9. Although its probably a lot of fun, I’m not sure how it would give you the key word. Maybe it does, but surely that would be coincidental.
    Wouldn’t making the lines/clues in to anagrams, not come under the heading “messing with the poem”?
    Just my opinion.
    -Jason

    • Hi Jason,

      The following is from TTOTC, page 147; “…..and some of the things I’ve enjoyed the most in my life have come from the smallest voices. That a butterfly is really a “flutterby” is one example.”

      And so it appears to me anagrams are by all means on the table, though I have to say that anagramming all of line 5 as Muset suggests, seems contrary to another of Forrest’s quotes from his 1/12/18 ABC Nightline Interview; “Well I will give you a clue – try to SIMPLIFY if you can. That’s good advice.”

      Pinatubocharlie

      • Hi pinaturbocharlie- Thanks for your response. For me though it’s still off the table. Although flutterby is undeniably an anagram of butterfly, a small voice incorrectly saying some thing sweet, that is understandable to an adult is more of a “sounds like” mistake, rather than their correct use of an anagram. That, plus the “simplify” statement plus Fenn saying “don’t mess with my poem”, amongst other things would suggest to me that anagrams will not be part of the successful solve. All imo of course. I guess time will tell.
        -Jason

        • Jason,

          I am in no way suggesting anyone change the poem.

          4 April 2013 – “Emily, All of the information you need to find the treasure is in the poem. The chapters in my book have very subtle hints but are not deliberately placed to aid the seeker. Good luck in the search. F”

          The poem is within a chapter in the book and therefore the possibility of anagrams apply to it as well. The POSSIBILITY.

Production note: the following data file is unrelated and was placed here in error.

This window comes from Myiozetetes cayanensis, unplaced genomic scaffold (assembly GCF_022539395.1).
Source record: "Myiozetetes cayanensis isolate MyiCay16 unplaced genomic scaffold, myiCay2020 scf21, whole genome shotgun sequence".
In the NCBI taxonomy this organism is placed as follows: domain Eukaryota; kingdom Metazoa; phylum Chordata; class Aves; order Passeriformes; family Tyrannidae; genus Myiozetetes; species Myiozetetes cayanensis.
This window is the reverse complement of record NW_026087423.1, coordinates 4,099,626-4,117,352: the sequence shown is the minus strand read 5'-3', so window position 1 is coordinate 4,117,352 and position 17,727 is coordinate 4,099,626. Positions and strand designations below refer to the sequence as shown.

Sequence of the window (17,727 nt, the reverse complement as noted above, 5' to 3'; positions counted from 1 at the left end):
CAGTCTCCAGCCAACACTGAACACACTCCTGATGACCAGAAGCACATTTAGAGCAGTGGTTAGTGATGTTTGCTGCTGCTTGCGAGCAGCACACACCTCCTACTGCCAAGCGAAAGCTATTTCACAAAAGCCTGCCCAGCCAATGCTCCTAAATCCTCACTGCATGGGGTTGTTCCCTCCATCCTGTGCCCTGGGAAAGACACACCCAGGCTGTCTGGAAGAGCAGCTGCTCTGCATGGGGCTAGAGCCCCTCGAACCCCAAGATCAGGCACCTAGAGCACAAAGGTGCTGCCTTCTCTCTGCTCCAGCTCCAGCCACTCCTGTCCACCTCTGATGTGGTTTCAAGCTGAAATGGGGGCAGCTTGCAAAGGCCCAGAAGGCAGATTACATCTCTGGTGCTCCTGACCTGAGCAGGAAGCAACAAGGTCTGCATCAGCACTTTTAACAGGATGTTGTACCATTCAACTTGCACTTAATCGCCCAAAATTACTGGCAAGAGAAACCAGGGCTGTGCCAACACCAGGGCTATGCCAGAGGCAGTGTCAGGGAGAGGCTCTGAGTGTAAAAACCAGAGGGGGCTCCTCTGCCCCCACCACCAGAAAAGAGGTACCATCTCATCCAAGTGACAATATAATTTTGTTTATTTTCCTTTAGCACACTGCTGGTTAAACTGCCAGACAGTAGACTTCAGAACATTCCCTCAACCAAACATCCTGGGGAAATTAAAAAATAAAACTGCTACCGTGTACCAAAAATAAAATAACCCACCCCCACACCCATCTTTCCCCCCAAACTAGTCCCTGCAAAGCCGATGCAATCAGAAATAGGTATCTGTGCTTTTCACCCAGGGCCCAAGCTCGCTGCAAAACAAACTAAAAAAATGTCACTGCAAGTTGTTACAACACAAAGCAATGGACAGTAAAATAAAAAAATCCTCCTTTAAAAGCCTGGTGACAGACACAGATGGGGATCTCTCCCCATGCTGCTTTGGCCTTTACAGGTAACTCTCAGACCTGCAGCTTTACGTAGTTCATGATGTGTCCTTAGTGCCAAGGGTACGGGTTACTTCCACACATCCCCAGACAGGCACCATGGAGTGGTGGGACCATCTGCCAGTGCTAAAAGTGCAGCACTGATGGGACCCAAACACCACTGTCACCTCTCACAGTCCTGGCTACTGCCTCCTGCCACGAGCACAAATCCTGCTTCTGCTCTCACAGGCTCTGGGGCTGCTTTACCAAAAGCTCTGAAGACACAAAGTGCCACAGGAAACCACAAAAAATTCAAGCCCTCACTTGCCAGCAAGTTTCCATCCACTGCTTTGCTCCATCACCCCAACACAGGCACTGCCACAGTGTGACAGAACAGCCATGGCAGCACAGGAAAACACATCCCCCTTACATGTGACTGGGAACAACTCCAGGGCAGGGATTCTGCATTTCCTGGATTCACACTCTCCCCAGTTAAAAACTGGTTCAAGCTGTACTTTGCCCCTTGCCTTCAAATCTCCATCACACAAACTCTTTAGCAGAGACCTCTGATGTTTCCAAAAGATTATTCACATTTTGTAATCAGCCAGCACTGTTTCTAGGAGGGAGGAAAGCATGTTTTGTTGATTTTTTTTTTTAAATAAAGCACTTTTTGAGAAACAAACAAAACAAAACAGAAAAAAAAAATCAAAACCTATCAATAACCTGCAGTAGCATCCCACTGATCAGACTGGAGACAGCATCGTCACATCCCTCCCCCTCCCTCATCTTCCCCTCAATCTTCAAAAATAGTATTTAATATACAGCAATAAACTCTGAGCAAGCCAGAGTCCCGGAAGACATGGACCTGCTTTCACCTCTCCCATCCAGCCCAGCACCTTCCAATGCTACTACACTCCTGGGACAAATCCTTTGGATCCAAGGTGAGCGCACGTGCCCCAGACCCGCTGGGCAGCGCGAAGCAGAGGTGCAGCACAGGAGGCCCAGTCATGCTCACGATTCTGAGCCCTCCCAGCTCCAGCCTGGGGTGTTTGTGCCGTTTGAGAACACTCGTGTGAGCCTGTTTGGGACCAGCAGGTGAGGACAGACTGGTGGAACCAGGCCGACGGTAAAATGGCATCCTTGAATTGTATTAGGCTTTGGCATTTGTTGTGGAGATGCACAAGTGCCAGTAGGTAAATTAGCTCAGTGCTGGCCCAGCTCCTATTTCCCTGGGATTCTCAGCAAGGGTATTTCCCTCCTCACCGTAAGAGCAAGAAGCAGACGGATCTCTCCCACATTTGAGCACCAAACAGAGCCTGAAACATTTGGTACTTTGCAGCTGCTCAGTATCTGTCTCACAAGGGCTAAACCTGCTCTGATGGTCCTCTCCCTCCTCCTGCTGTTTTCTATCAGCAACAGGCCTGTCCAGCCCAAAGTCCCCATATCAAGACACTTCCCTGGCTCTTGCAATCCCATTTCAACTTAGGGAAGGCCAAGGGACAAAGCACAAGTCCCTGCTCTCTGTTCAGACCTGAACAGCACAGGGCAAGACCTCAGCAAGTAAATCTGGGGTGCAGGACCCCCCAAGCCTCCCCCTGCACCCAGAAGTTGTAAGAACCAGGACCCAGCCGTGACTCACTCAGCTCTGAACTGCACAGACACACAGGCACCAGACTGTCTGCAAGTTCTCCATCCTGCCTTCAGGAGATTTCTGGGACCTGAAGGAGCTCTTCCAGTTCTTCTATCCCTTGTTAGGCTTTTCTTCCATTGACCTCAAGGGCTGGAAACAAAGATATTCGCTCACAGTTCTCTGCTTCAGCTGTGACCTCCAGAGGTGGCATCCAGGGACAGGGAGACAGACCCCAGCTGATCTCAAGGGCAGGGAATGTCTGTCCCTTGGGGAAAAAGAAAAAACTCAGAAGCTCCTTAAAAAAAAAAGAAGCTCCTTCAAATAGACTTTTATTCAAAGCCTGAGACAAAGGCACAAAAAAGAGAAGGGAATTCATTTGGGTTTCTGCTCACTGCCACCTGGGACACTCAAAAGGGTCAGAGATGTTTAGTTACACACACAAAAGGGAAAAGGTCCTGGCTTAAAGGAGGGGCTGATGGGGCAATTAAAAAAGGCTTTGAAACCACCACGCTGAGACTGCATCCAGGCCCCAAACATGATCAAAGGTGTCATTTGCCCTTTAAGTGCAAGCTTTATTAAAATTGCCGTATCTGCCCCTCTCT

Pinatubocharlie

          • Not sure how to respond without it seeming argumentative or like I’m trying to change your opinion, which isn’t my intent at all. so I will just say thank you for sharing your thoughts. good luck to you and stay safe..
            -Jason

  10. Muset – Those are some interesting historical stories and were fun to read about. Related to the Chase, I guess the main connection is Forrest’s story of his meeting with Rommel’s widow & son as he described in his Preface in TFTW.

    I’m stymied as to what anagram in the first line of the poem gives the key word that you have in mind. The best I can come up with at the moment is that you can get the name “Neame” out of the letters contained in the first line. Maybe that’s a piece of it?

    One other thing: your post reminds me of a great old movie I saw once called “Five Graves to Cairo”. It was made in 1943 and Rommel is one of the main characters in it. The plot also features a very clever method that Rommel uses to hide some valuable information in plain sight on a map. I won’t spoil it if you haven’t seen it, but I think you’d get a kick out of it, especially as related to your post and the Chase. Thanks for your write-up!

  11. Ok Muset, your keyword, and mine are juxtaposed, “HALT” is the keyword IMPO but you already used it, so anagram it ant a gram in this search for me except to see that my comfort level in the Saraha Desert is Waters, Where do they come from? Cyrenaika, or anagram to Rainy Area, Basin for those who live in Rio Linda, CA…

    TT